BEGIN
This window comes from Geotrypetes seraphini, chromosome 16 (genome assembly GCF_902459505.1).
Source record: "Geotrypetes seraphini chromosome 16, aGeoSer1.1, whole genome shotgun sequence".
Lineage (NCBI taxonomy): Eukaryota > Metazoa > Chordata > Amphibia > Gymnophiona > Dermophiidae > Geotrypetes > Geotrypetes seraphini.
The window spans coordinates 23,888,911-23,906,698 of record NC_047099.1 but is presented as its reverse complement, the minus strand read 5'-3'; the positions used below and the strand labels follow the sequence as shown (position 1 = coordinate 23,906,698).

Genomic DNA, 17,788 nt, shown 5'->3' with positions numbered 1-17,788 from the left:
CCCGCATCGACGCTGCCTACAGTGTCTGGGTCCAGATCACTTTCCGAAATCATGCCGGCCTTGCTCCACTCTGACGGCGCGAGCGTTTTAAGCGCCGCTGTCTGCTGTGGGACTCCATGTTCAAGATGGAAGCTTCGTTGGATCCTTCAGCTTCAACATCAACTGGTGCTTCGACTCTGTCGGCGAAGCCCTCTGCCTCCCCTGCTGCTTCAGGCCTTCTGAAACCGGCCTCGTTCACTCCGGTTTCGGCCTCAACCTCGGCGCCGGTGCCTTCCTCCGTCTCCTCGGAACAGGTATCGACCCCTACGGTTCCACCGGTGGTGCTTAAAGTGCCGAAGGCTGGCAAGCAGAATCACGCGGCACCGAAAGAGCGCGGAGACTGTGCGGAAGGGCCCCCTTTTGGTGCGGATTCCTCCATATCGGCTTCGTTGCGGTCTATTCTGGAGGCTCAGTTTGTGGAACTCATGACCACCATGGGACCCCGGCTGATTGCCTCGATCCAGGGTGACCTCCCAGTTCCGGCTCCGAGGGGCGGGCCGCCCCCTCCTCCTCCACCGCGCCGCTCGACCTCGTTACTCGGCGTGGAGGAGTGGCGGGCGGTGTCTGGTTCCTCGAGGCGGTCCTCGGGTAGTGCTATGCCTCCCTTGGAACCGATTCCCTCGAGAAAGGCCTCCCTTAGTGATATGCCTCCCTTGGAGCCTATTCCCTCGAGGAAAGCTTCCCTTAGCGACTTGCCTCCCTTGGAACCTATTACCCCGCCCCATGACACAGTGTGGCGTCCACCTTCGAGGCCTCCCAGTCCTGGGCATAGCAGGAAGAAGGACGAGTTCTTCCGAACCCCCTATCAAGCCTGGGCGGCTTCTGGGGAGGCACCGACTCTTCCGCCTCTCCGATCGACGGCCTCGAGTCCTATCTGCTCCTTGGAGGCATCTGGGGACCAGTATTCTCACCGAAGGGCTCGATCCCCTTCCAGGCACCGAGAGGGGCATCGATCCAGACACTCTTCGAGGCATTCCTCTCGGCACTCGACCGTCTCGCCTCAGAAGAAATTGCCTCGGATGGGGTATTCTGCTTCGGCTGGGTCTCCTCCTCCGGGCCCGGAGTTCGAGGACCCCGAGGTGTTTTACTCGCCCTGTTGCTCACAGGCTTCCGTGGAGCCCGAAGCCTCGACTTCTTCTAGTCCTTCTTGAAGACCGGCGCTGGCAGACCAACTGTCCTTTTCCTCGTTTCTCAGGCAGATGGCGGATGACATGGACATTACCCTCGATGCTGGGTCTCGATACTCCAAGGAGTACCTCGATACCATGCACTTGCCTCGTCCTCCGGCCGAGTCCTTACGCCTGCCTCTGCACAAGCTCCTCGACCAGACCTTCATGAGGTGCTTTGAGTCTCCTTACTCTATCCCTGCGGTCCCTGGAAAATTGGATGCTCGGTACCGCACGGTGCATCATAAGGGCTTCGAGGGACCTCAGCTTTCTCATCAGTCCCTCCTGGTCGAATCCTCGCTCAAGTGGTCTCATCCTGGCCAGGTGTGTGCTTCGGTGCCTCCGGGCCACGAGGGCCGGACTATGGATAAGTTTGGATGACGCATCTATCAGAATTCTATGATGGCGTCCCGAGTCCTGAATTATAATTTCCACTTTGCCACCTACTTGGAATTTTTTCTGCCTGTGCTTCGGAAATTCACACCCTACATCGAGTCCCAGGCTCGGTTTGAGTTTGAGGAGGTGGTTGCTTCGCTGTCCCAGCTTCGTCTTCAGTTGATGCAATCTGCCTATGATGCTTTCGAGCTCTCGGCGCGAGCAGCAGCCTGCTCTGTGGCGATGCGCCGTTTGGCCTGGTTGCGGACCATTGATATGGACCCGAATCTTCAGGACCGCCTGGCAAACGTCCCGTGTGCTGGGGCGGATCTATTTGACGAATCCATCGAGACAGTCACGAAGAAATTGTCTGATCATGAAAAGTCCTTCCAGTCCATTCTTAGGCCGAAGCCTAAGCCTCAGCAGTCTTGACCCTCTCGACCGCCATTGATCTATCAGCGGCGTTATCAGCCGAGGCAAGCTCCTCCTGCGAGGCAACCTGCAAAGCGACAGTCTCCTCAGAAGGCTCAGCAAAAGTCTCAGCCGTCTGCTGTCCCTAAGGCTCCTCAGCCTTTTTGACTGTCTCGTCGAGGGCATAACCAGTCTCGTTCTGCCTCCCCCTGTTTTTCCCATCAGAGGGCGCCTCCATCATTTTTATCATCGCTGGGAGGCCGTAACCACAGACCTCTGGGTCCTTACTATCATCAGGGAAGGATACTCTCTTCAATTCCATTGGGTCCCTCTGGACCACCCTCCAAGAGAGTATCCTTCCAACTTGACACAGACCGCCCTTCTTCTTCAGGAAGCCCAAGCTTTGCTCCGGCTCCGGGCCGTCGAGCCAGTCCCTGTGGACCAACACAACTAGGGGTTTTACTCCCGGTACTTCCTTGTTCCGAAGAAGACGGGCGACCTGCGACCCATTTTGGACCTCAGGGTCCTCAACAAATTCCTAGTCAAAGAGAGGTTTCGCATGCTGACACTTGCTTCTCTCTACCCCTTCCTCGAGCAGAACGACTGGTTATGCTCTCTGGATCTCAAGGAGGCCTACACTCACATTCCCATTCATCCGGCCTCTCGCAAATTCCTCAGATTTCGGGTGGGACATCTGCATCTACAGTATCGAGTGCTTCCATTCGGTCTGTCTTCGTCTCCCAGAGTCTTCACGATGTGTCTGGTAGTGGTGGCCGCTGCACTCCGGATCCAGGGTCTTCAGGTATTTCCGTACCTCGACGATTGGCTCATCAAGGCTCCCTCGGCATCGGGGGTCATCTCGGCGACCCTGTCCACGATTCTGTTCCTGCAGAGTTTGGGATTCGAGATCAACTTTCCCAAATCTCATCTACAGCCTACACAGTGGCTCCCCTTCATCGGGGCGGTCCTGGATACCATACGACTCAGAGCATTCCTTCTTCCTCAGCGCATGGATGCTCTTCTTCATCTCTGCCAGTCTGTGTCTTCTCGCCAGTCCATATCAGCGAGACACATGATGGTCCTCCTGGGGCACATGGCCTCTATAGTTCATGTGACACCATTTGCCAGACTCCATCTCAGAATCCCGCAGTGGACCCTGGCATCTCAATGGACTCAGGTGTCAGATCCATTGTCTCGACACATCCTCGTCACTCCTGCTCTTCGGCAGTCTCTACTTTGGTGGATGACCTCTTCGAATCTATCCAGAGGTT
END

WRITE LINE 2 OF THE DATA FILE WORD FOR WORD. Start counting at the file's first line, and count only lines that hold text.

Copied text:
Source record: "Geotrypetes seraphini chromosome 16, aGeoSer1.1, whole genome shotgun sequence".